Islam can't escape blame for September 11

By Amir Taheri, Wall Street Journal, October 24, 2001
Amir Taheri, an Iranian author and journalist, is editor of the Paris-based Politique Internationale.

"This has nothing to do with Islam," British P.M. Tony Blair recently told a delegation of Muslims at a meeting at 10 Downing Street, referring to the Sept. 11 [terrorist] attacks.

Mr. Blair was echoing a view, popular both in Europe and the U.S., that it is impolite, not to say impolitic, to subject Islam to any criticism. Yet to claim that the attacks had nothing to do with Islam amounts to a whitewash. It is not only disingenuous but also a disservice to Muslims, who need to cast a critical glance at the way their faith is taught, lived and practiced.

Even worse, the refusal to subject Islam to rational analysis is a recipe for further fanaticism. Unless we believe those who claim that the Sept. 11 was organized by Israel, we have to assume that Osama bin Laden and al Qaeda were responsible. And since there is no mechanism for excommunication in Islam, bin Laden and his gang have every right to describe themselves as Muslims.

Al Qaeda did not materialize out of thin air. Nor have they been operating in a vacuum. Bin Laden belongs to a prominent Yemeni-Saudi family that makes much of its Islamic credentials. He began his militant career in 1984 as a fund-raiser for Afghans fighting the communist regime in Kabul in the name of Islam. He had offices in a dozen Muslim countries, none of which regarded his activities as un-Islamic.

In 1993 bin Laden was divested of his Saudi passport but was warmly welcomed in Sudan where a fundamentalist regime is in power. Later, bin Laden was the star of an international conference of Muslim fundamentalists organized in Khartoum by the then-strongman Hassan al-Turabi. He was elected a member of the Supreme Council, whose task is to promote a radical brand of Islam throughout the world.

That gave him the right to call himself a "sheik" and issue religious fatwas, or edicts. Again, since there is no clerical hierarchy in Islam, there was no reason why bin Laden could not claim such authority.

Once bin Laden was forced to leave Sudan (under U.S. pressure), he was welcomed in his ancestral homeland of Yemen, another Muslim country. From there he went to Pakistan, the world's second most populous Muslim nation, where he was welcomed not only by the army but also by virtually all of Pakistan's Islamic parties, which continue to support him.

From Pakistan, bin Laden shifted to Afghanistan, where the Taliban had established what they claimed to be "the only truly Islamic government." The Taliban continue to shelter bin Laden to this day, even in the face of U.S. attacks.

To say that bin Laden has nothing to do with Islam and Muslims, therefore, requires a big leap of imagination.

There is more. All but one of the world's remaining military regimes are in Muslim countries.
With the exception of Turkey and Bangladesh, there are no real elections in any Muslim country.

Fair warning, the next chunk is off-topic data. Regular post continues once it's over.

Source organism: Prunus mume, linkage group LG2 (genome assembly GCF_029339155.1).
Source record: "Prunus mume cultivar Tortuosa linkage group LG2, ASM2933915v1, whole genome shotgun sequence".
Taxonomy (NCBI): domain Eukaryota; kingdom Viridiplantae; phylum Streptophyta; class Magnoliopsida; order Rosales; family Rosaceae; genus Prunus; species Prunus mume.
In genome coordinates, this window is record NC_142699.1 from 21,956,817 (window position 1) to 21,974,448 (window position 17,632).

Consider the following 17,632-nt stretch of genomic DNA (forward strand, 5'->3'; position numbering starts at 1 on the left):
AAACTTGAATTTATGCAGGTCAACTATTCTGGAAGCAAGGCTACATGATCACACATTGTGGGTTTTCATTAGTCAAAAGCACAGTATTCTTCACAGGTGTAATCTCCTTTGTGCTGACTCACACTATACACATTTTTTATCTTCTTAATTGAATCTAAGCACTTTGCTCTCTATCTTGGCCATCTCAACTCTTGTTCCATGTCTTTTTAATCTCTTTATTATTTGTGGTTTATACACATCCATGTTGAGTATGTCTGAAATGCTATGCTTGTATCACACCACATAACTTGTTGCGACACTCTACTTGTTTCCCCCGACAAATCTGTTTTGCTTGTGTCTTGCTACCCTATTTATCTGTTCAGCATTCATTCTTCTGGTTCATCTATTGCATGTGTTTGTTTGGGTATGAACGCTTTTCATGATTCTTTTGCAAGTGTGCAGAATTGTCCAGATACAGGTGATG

Of the current 30 active conflicts in the world no fewer than 28 concern Muslim governments and/or communities. Two-thirds of the world's political prisoners are held in Muslim countries, which also carry out 80% of all executions each year.

Anyone familiar with textbooks in most Muslim countries would know the twisted view of the world they propagate and the hatred they promote.

Anyone who follows the media in the Muslim world would know that the verbal version of the Sept. 11 attacks is an almost daily fare. Go to the Internet and check the editorials of virtually any Muslim paper on Sept. 10 and see what they were saying about the West in general and the U.S. in particular.
Anyone listening to a sermon in virtually any mosque, including many in the West, would be shocked by the vehemence of the anti-Western, especially anti-American, sentiments expressed.

It is both dishonest and dangerous for Muslims to remain in a state of denial. And yet a state of denial is what we have.

When Iran's Khomeinists burned 600 people alive in a cinema, the whitewashers said that it had nothing to do with Islam. When the same gang took the American diplomats hostage in Tehran, again the whitewash party insisted that had nothing to do with Islam. And when the suicide bombings bloodied Beirut we were told that Islam had nothing to do with them.

The Muslim world today is full of bigotry, fanaticism, hypocrisy and plain ignorance -- all of which create a breeding ground for criminals like bin Laden.

The principal victims of these criminals are Muslims, who are prevented from developing a modern political culture without which they cannot reform their societies and rebuild their economies.

What I am saying is not meant as critique of Islam as a belief system; that's an issue for theologians. What is needed is a critique of Islam as an existential reality. The Sept. 11 tragedies should trigger a rethink of the way Muslims live Islam. We should start with condemning those attacks without "ifs" and "buts."

Sadly, the way we Muslims live Islam today is a far cry from the way our ancestors lived it in the golden age when Islam was a builder of civilization, not a force for repression, terror and destruction.

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